Originally Posted by Marth
How can you possibly make a difference in the world when 6 billion people just like you want to accomplish the exact same thing of growing and making a notable difference in the world?
You can approach this many different ways. I'm sure you feel really good when you positively impact the people close to you, so you might question the necessity of impacting the whole world.
Moreover, I would question our ideas on what we commonly think of as "positive impact." If you won the lottery, is that objectively a good thing? Google lottery winners and you'll see that many curse the fact that they won. It could be that a $30+ million winner lost his daughter to expensive drugs (true story), or that a man simply got hit by a truck on his way to pick up his winnings (also true).
We can all agree that Steve's blog is awesome, and that has a net positive effect...right? Personally, it's been inspiring, but at the same time I could be out doing any number of things rather than on here, some of much may have led me to happiness or enlightenment.
Indeed, Steve's blog could be the catalyst for any number of "good" or "bad" effects: Maybe Mr. Smith is so caught up in reading it that he misses his train and comes home to find Mrs. Smith fully engaged in coitus with the mailman -- the enraged Mr. Smith deals the mailman a fatal blow to the temple with his briefcase. Later that day, a mom on welfare doesn't receive her monthly check due to the mailman's deceased state, and she drowns her four kids in the resulting nervous breakdown. And the cascade continues from there... Thanks Steve!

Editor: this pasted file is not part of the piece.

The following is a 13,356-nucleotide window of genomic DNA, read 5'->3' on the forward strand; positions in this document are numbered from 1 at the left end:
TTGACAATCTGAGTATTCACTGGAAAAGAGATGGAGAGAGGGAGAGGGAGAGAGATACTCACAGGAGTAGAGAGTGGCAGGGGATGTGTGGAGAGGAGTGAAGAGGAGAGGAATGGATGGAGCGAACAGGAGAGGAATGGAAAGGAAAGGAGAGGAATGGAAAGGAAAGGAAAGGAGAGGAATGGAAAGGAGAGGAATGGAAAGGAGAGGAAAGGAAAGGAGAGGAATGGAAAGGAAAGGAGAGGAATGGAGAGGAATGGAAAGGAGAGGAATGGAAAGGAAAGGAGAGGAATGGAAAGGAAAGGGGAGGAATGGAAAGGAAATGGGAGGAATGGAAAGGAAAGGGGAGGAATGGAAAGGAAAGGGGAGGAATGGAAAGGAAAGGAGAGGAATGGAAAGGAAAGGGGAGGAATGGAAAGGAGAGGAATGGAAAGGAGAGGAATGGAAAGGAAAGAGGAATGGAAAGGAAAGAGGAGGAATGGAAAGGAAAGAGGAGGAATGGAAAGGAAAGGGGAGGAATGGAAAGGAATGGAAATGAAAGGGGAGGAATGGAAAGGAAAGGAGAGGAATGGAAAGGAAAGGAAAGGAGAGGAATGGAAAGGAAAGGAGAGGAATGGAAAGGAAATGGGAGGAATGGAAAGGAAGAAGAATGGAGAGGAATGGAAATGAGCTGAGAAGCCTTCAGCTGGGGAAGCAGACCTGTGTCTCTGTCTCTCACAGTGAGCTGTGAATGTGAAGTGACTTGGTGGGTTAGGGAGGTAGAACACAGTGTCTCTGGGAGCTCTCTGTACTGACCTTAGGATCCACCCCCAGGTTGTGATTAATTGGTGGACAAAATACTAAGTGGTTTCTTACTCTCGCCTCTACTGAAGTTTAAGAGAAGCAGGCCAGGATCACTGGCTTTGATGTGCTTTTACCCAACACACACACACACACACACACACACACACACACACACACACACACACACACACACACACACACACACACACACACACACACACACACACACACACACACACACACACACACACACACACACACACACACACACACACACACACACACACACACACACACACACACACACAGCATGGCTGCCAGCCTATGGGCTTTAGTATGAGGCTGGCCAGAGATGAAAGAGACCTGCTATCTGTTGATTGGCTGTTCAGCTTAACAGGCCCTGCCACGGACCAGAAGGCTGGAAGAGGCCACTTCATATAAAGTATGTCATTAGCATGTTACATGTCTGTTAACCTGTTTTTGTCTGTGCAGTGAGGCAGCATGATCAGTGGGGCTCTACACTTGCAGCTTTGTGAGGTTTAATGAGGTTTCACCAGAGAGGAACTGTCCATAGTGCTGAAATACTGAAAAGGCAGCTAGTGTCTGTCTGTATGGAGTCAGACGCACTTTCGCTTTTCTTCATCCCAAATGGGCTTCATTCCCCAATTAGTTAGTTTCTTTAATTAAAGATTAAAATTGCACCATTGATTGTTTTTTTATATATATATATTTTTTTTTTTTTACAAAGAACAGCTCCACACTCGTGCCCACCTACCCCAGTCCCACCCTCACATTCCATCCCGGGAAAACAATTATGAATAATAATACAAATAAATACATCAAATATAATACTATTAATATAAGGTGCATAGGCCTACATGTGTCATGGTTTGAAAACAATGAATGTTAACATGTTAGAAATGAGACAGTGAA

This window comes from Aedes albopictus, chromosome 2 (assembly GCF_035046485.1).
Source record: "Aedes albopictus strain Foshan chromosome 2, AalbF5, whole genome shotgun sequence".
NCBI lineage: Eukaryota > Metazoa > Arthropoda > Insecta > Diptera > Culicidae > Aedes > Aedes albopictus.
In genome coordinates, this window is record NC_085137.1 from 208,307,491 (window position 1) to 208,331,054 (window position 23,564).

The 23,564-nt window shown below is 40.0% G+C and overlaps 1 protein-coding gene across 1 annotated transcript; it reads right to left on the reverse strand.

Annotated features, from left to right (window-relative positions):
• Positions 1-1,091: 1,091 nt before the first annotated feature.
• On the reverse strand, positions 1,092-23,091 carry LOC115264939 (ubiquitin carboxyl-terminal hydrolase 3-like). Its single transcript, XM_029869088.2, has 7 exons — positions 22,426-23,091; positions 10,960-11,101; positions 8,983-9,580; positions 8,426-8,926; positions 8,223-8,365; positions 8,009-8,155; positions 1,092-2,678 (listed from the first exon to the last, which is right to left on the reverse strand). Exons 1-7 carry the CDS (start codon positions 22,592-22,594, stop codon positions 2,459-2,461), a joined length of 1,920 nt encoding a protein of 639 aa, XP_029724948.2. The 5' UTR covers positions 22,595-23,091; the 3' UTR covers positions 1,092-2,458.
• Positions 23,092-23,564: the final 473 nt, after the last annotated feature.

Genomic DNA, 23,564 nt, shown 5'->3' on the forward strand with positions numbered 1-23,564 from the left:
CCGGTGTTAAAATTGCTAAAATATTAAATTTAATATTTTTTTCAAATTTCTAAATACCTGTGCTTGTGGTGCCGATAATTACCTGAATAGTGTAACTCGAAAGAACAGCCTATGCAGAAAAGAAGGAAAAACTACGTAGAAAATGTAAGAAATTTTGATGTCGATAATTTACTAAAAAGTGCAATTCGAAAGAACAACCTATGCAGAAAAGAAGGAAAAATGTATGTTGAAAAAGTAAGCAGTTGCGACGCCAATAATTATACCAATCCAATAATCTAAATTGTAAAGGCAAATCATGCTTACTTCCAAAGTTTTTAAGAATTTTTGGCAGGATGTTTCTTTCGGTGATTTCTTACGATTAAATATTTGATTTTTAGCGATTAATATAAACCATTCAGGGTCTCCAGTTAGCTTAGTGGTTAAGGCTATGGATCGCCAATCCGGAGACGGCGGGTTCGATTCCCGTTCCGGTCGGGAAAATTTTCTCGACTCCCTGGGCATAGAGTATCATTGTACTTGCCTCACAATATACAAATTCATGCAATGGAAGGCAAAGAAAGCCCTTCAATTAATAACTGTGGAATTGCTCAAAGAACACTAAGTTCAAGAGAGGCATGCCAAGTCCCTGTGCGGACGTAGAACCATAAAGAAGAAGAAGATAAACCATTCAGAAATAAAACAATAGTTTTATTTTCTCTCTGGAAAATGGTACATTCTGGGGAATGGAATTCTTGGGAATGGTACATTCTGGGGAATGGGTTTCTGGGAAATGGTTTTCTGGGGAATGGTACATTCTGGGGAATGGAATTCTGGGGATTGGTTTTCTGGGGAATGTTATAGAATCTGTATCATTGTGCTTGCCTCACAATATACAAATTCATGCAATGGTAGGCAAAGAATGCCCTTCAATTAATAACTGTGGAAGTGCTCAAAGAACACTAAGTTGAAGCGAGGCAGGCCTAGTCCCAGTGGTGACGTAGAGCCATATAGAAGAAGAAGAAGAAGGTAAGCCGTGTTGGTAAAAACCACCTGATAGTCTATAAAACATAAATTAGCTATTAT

Many people think that people like Ghandi and Mother Teresa are overrated. There is no doubt that our estimation of their contribution is vastly out-of-line with their inheritant worth to this world, if worth is something that can be measured. What % more beneficial is Ghandi than the bum who I pass on my daily subway trip? I think both Ghandi and the bum probably have equal worth in all ways, including benefit to the world. Personally, I feel that just being here and being human is ENOUGH. I'm not saying I don't aspire for more, but I doubt we will truly be judged by the petty differences in our actions. And when we do aspire to do good, the streams of possibilities eminating from our actions -- whether it be throwing out a piece of litter or fighting for the poor -- are too numerous to predict a certain beneficial effect. In other words, causality is just to confounding a phenomenon for us to go on about striving towards a positive impact.
In the end, when people struggle with the question of, "How can I contribute," I'm just trying to answer with a different perspective. I'd love to hear what other people have to say.